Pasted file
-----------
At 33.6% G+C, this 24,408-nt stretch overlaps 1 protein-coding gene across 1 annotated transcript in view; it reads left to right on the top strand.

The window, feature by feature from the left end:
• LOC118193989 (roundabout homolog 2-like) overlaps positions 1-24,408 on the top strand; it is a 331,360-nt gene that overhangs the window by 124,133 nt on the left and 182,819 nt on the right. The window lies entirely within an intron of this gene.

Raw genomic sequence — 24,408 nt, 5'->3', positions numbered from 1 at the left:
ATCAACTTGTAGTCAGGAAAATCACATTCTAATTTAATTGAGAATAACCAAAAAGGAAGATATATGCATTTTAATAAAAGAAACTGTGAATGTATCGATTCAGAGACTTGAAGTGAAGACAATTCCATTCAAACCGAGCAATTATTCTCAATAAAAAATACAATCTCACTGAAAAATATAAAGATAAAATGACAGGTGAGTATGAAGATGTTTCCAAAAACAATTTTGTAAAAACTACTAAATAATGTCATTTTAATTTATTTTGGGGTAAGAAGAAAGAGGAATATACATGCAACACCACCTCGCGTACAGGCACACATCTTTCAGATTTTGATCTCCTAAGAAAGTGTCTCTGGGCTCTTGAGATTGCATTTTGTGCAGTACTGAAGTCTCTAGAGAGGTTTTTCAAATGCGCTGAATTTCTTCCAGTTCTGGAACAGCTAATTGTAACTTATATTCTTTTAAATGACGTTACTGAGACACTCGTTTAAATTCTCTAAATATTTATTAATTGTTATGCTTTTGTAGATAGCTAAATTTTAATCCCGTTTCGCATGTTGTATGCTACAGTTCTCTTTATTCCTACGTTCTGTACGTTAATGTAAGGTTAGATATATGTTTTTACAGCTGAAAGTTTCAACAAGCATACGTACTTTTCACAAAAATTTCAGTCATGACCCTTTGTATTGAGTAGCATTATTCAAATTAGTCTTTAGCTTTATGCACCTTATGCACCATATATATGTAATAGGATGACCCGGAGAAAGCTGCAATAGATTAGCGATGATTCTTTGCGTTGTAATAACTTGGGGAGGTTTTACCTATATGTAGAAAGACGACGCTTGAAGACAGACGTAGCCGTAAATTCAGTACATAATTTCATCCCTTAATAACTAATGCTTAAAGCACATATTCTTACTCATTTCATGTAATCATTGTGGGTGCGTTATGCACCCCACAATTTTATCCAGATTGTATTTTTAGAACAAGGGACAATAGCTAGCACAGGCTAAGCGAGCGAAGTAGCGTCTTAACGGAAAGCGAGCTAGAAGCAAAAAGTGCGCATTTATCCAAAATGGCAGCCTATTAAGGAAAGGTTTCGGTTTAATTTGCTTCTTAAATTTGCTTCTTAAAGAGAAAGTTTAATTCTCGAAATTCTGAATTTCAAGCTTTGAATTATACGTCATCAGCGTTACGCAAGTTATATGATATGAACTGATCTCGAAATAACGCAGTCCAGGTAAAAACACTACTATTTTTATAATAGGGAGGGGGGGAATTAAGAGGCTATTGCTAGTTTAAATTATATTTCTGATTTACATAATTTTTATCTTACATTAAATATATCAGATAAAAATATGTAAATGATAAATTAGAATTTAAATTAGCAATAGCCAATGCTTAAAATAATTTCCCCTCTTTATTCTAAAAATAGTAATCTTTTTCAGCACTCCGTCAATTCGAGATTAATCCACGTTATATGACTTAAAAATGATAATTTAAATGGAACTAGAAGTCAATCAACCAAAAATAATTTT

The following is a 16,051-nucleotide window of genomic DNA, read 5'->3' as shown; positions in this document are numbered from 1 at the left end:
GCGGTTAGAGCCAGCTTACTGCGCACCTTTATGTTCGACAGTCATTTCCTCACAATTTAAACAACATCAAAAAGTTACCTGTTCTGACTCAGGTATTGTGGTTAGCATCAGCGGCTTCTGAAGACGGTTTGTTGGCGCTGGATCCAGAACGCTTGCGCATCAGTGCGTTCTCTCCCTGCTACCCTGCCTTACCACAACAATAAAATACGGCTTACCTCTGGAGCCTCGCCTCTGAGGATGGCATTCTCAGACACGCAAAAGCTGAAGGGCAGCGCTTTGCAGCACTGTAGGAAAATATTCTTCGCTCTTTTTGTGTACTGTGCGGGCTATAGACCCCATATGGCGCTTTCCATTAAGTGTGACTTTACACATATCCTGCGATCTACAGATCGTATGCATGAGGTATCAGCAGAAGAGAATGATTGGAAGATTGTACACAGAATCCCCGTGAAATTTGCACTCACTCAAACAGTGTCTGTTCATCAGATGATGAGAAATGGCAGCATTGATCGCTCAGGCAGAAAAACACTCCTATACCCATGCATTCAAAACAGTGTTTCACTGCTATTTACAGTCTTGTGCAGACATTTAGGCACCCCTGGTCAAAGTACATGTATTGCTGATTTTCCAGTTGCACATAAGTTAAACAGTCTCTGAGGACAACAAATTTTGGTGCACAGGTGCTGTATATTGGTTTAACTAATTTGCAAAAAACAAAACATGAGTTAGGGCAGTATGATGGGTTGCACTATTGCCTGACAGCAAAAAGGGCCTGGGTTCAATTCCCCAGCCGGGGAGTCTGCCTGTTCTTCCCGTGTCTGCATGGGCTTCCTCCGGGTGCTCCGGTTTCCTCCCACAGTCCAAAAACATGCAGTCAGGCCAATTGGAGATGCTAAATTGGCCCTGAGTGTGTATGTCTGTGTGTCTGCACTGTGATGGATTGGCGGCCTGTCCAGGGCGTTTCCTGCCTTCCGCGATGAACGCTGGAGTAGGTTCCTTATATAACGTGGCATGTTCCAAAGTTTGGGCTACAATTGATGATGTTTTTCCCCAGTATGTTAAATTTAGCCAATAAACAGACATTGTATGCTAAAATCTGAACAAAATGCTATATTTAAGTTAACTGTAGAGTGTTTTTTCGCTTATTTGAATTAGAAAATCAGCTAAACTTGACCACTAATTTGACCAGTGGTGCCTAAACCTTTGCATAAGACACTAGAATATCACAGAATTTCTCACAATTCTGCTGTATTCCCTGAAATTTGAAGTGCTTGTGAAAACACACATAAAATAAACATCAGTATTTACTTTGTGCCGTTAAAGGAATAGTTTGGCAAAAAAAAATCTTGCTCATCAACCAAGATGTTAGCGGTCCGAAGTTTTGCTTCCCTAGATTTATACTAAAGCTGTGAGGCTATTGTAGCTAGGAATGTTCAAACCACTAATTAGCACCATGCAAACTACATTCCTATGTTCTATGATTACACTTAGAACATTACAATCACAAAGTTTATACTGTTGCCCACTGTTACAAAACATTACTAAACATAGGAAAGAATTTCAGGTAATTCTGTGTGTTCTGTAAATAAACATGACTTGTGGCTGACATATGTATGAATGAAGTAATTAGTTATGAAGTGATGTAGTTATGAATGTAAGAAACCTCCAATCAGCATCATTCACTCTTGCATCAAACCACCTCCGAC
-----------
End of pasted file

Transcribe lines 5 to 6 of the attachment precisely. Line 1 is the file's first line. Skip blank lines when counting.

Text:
ATCAACTTGTAGTCAGGAAAATCACATTCTAATTTAATTGAGAATAACCAAAAAGGAAGATATATGCATTTTAATAAAAGAAACTGTGAATGTATCGATTCAGAGACTTGAAGTGAAGACAATTCCATTCAAACCGAGCAATTATTCTCAATAAAAAATACAATCTCACTGAAAAATATAAAGATAAAATGACAGGTGAGTATGAAGATGTTTCCAAAAACAATTTTGTAAAAACTACTAAATAATGTCATTTTAATTTATTTTGGGGTAAGAAGAAAGAGGAATATACATGCAACACCACCTCGCGTACAGGCACACATCTTTCAGATTTTGATCTCCTAAGAAAGTGTCTCTGGGCTCTTGAGATTGCATTTTGTGCAGTACTGAAGTCTCTAGAGAGGTTTTTCAAATGCGCTGAATTTCTTCCAGTTCTGGAACAGCTAATTGTAACTTATATTCTTTTAAATGACGTTACTGAGACACTCGTTTAAATTCTCTAAATATTTATTAATTGTTATGCTTTTGTAGATAGCTAAATTTTAATCCCGTTTCGCATGTTGTATGCTACAGTTCTCTTTATTCCTACGTTCTGTACGTTAATGTAAGGTTAGATATATGTTTTTACAGCTGAAAGTTTCAACAAGCATACGTACTTTTCACAAAAATTTCAGTCATGACCCTTTGTATTGAGTAGCATTATTCAAATTAGTCTTTAGCTTTATGCACCTTATGCACCATATATATGTAATAGGATGACCCGGAGAAAGCTGCAATAGATTAGCGATGATTCTTTGCGTTGTAATAACTTGGGGAGGTTTTACCTATATGTAGAAAGACGACGCTTGAAGACAGACGTAGCCGTAAATTCAGTACATAATTTCATCCCTTAATAACTAATGCTTAAAGCACATATTCTTACTCATTTCATGTAATCATTGTGGGTGCGTTATGCACCCCACAATTTTATCCAGATTGTATTTTTAGAACAAGGGACAATAGCTAGCACAGGCTAAGCGAGCGAAGTAGCGTCTTAACGGAAAGCGAGCTAGAAGCAAAAAGTGCGCATTTATCCAAAATGGCAGCCTATTAAGGAAAGGTTTCGGTTTAATTTGCTTCTTAAATTTGCTTCTTAAAGAGAAAGTTTAATTCTCGAAATTCTGAATTTCAAGCTTTGAATTATACGTCATCAGCGTTACGCAAGTTATATGATATGAACTGATCTCGAAATAACGCAGTCCAGGTAAAAACACTACTATTTTTATAATAGGGAGGGGGGGAATTAAGAGGCTATTGCTAGTTTAAATTATATTTCTGATTTACATAATTTTTATCTTACATTAAATATATCAGATAAAAATATGTAAATGATAAATTAGAATTTAAATTAGCAATAGCCAATGCTTAAAATAATTTCCCCTCTTTATTCTAAAAATAGTAATCTTTTTCAGCACTCCGTCAATTCGAGATTAATCCACGTTATATGACTTAAAAATGATAATTTAAATGGAACTAGAAGTCAATCAACCAAAAATAATTTT

The following is a 16,051-nucleotide window of genomic DNA, read 5'->3' as shown; positions in this document are numbered from 1 at the left end: